The collection, perhaps the most significant of its type in the UK, was formed by the Cardiff-based photographer and graphic designer Steve Allison (b.1948). Pesce was a champion of new materials such as injection-moulded resin and polyurethanes but - breaking with the modernist philosophy of standardisation - created unique art design pieces.

Estimated at £2000-3000 is one of the doors from the headquarters of the Chiat-Day advertising agency, the seminal 1994 project which helped shape the playful communal office spaces of today’s culture industries. Pesce’s light-hearted door is modelled as a tennis racket head with a ‘melting’ handle.

The selection of around 70 pieces offered in 58 lots represents approximately half of Allison’s Pesce collection - with a further selection to be sold in the October 2024 edition of Modern Made.


Abbasid lustre pottery bowl decorated with dancing figures, probably made in Central Asia in the 8th or 9th century, estimate £5000-7000 at Roseberys.

Roseberys’ Islamic art sale on April 26 includes this Abbasid lustre pottery bowl decorated with dancing figures probably made in Central Asia in the 8th or 9th century.

Acquired on the Swiss art market in 2006, it was subject at the time to a TL test from Oxford Authentication that confirmed its manufacture to between 800-1400 years ago. Although estimated at £5000-7000, it is sold without reserve.

The design is one that is part of the cycle of the ‘pleasure of the court’ of the early Islamic period. A fragment in the Victoria and Albert Museum shows a similar a seated figure playing a four- stringed instrument, the oud.


‘Made to order’ magic lantern slide showing the journey of a steamship crossing the English Channel, estimate £1500-2500 at Flints.

Of all magic lantern slides available in the days before film, the most desirable were the ‘mechanicals’. Turning the handle caused hand-painted layers of glass to glide seamlessly over one another and created the impression of movement.

They were remarkably costly at the time - at least 30 times the cost of a single painted slip slide - and typically only sold in small numbers to late 19th century showmen.

The sale at scientific instruments specialist auction house Flints on April 30 includes a particularly rare ‘made to order’ slide that follows the journey of a steamship crossing the English Channel from the castle at Dover to the French port of Calais.

Various mechanisms bring the entire scene to life causing the ship to pitch and toss amidst the rough seas. Made a decade before cinema, it astounded contemporary audiences.

It is estimated at £1500-2500 by the Berkshire saleroom.


One of two lover’s eye miniatures, estimate £300-500 at Charterhouse.

Two lover’s eye miniatures are included in the Charterhouse auction on May 2 in Sherborne, Dorset. Lover’s eye brooches first appeared in the late 18th century. The notion was that the eye would be recognisable only to the recipient and could, therefore, be worn publicly keeping the lover’s identity a secret.

The eye miniatures come from a large collection of jewellery from a client near Bridgwater.

Estimate £300-500.


Fragment of a Union Jack with a period note stating it was part of the flag unfurled by Sir John Franklin on reaching the mouth of the Coppermine River on July 20, 1821, estimate £1500-2500 at Henry Aldridge & Son.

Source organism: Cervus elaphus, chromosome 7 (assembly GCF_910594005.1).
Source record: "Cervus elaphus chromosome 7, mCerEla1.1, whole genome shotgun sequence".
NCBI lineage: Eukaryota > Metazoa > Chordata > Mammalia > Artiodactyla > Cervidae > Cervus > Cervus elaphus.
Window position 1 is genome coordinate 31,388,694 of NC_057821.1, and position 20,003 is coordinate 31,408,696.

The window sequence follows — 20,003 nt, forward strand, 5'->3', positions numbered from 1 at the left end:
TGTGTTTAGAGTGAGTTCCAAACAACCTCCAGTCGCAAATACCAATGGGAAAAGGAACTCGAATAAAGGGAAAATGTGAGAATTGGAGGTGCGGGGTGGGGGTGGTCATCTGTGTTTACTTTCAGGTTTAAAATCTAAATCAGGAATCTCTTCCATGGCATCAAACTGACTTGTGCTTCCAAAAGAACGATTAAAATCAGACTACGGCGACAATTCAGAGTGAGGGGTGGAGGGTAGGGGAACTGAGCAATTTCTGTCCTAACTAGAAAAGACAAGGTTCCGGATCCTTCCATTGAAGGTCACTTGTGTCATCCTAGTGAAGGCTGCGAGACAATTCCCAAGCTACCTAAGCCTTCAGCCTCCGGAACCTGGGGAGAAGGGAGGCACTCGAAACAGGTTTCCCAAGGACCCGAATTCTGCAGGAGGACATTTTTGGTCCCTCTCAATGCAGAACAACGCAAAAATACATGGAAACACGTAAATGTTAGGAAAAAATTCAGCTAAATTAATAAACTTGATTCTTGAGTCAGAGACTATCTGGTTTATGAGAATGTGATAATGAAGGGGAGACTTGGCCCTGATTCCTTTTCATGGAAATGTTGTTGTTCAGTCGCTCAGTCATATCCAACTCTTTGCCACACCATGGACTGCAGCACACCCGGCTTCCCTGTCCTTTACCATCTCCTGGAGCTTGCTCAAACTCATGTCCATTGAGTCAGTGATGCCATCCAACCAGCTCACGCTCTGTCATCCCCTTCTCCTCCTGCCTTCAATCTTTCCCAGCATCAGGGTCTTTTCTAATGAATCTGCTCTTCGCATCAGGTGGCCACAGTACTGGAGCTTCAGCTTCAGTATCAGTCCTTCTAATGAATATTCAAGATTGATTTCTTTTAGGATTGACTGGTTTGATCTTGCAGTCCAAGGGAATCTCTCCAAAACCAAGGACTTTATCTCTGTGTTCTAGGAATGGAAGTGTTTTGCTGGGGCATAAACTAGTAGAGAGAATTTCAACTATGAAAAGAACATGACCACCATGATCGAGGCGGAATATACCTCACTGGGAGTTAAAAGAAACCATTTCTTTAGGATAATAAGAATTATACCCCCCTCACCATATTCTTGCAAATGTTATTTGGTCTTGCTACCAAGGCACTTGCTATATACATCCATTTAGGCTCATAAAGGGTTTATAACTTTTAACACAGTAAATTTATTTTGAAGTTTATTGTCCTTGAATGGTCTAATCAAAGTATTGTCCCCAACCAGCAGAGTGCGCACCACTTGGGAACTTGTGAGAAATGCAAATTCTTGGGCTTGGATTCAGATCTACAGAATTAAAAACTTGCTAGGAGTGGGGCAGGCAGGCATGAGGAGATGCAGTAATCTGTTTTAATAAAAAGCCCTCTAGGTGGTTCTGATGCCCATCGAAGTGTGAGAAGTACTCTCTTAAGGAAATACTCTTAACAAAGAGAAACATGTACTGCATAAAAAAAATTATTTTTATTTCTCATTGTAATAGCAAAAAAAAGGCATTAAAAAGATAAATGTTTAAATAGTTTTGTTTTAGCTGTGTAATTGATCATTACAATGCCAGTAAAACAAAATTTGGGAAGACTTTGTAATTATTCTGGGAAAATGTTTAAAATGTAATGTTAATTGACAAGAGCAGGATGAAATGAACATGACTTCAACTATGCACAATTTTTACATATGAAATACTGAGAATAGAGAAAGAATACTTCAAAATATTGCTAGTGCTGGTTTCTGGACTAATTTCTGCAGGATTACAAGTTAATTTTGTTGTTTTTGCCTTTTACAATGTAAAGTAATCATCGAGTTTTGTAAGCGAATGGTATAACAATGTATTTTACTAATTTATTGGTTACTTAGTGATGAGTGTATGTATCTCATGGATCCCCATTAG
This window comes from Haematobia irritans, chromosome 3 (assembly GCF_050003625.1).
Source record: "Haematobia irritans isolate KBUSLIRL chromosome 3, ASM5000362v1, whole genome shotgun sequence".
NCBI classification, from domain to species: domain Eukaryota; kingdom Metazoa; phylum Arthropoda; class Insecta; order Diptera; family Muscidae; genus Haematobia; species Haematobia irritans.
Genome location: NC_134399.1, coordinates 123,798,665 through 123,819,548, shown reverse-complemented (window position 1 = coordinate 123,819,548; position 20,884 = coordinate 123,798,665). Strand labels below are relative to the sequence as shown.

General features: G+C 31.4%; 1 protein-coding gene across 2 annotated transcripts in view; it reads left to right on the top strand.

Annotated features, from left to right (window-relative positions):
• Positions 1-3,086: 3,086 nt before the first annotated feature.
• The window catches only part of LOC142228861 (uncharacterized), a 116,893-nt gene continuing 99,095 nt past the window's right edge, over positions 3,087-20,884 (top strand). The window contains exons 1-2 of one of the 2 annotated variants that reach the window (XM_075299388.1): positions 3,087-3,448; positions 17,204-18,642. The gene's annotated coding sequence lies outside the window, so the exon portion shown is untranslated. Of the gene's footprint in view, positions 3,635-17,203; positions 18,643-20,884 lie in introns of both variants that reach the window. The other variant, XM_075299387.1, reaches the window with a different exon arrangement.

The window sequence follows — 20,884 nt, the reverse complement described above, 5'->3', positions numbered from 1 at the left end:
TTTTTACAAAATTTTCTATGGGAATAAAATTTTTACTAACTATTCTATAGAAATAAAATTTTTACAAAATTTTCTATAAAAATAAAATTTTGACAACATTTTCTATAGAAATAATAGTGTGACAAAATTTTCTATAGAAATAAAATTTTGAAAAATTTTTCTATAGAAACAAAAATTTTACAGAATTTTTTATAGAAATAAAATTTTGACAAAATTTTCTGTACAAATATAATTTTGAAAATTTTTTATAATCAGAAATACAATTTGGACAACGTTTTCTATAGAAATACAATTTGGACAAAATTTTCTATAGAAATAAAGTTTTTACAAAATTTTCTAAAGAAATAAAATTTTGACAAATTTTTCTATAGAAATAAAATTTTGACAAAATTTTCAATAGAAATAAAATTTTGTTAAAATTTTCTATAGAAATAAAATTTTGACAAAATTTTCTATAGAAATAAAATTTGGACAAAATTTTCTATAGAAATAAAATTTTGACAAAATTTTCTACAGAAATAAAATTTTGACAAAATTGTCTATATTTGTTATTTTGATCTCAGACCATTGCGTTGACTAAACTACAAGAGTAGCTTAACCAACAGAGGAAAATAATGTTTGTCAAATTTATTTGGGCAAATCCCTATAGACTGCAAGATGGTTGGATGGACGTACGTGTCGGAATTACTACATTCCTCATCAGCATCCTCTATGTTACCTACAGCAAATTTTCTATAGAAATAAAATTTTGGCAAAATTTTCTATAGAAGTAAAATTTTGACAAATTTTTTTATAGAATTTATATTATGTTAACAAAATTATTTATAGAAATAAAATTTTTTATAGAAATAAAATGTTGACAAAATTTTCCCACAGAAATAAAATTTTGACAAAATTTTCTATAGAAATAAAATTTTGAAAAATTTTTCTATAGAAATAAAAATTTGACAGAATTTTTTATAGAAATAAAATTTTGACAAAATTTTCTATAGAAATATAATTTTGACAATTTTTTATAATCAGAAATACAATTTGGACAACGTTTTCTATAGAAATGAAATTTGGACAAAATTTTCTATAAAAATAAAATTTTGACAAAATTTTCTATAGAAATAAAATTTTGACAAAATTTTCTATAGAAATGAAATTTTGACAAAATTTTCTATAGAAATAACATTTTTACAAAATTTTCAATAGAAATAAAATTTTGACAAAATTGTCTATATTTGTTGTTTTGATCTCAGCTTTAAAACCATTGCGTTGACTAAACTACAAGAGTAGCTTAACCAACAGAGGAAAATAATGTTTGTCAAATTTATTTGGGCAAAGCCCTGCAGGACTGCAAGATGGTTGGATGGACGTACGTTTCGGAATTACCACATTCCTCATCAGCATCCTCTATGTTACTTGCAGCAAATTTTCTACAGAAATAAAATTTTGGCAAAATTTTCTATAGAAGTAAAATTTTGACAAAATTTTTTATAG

This frayed 10 x 7in (25.5 x 18cm) fragment of a Union Jack comes with a period note stating it was part of the flag unfurled by the British Royal Navy officer and explorer Sir John Franklin (1786-1847) upon reaching the mouth of the Coppermine River on July 20, 1821.

Offered by direct descent from the family of Franklin’s niece, Mary Wright, it has a guide of £1500-2500 at Henry Aldridge & Son in Devizes, Wiltshire, on April 27.

Some 28 years prior to the ‘Lost Expedition’, Franklin had led his first Arctic expedition overland to survey and chart the area from Hudson Bay to the north coast of Canada. Eventually, the party reached the Arctic coast but explored only roughly 500 miles (800km) before turning back because of the onset of winter and the exhaustion of their supplies. Eleven of the 22 members of the party died.


Palitoy The Empire Strikes Back Luke Skywalker action figure (Bespin Fatigues), estimate £10,000-12,000 at Vectis.

Vectis is holding a Star Wars Extravaganza sale on April 25. The highest estimated lot at the Stockton-on-Tess auction house is this Palitoy The Empire Strikes Back Luke Skywalker action figure (Bespin Fatigues), 3¾in (9.5cm) high.

Getting technical (a crucial aspect in this collecting market), the figure is catalogued as ‘B back Alternate picture, UKG Graded 80% Card 80, Bubble 85 Figure 75, on un-punched 30B back card’.

Estimate £10,000-12,000.


David Hockney drawing of his lover Peter Schlesinger, estimate £30,000-40,000 at Parker Fine Art Auctions.

On May 9, Parker Fine Art Auctions in Farnham, Surrey, will offer a David Hockney (b.1937) drawing of the artist’s lover Peter Schlesinger.

The sitter famously features in Portrait of an Artist (Pool with Two Figures), a large painting which sold for $80m (£61.5m) at Christie’s New York in 2018, setting an auction record for a painting by a living artist.

The 19½ x 12¼in (50 x 31cm) signed ink sketch in Farnham is dated Sept 1967 and inscribed on a label on the back Peter, Powis Terrace. It was given by Hockney to the vendor’s husband and has been in their collection ever since. The estimate is £30,000-40,000.

The same vendor has also consigned a small book called Six Fairy Tales from the Brothers Grimm’, a miniature set of etchings signed by Hockney. It is estimated at 500-800.